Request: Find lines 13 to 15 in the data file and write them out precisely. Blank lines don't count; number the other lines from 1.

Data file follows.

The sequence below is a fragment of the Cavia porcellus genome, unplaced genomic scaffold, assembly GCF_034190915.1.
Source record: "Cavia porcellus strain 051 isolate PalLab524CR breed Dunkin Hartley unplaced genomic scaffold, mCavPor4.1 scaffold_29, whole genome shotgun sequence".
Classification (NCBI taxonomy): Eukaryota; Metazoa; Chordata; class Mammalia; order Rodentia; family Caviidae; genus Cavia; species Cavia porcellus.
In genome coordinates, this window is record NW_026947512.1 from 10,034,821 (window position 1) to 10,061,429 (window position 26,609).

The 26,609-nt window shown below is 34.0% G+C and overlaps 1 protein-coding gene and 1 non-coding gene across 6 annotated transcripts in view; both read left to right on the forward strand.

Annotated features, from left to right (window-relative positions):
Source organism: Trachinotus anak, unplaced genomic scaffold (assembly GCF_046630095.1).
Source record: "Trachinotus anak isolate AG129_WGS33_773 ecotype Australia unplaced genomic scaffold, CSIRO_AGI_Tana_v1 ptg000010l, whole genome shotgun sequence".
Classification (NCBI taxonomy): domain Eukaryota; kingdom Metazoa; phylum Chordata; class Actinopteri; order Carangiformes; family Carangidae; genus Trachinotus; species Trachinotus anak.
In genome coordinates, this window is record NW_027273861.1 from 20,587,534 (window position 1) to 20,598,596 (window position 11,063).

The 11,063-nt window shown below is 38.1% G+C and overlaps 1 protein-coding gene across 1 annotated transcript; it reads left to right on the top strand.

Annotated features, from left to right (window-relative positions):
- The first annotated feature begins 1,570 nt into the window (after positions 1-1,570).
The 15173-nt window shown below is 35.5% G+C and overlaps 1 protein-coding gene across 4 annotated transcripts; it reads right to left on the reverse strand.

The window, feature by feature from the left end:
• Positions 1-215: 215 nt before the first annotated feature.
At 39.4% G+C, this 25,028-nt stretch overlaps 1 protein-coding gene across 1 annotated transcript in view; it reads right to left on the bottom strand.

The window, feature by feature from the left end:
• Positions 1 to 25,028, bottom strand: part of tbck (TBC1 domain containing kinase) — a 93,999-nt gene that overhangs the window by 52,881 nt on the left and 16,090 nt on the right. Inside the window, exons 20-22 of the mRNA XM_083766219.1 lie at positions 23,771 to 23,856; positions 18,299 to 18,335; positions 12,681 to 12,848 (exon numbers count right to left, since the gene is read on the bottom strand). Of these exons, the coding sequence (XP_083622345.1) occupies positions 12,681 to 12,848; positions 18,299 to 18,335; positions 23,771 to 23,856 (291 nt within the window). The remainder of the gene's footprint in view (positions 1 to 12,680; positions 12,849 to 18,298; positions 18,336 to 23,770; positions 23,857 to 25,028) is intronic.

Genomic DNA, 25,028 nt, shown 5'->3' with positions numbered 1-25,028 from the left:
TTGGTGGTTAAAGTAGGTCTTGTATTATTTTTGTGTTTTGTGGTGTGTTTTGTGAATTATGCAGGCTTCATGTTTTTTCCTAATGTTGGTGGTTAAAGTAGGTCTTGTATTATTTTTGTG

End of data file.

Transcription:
- The first annotated feature begins 1,570 nt into the window (after positions 1-1,570).
The 15173-nt window shown below is 35.5% G+C and overlaps 1 protein-coding gene across 4 annotated transcripts; it reads right to left on the reverse strand.

The window, feature by feature from the left end: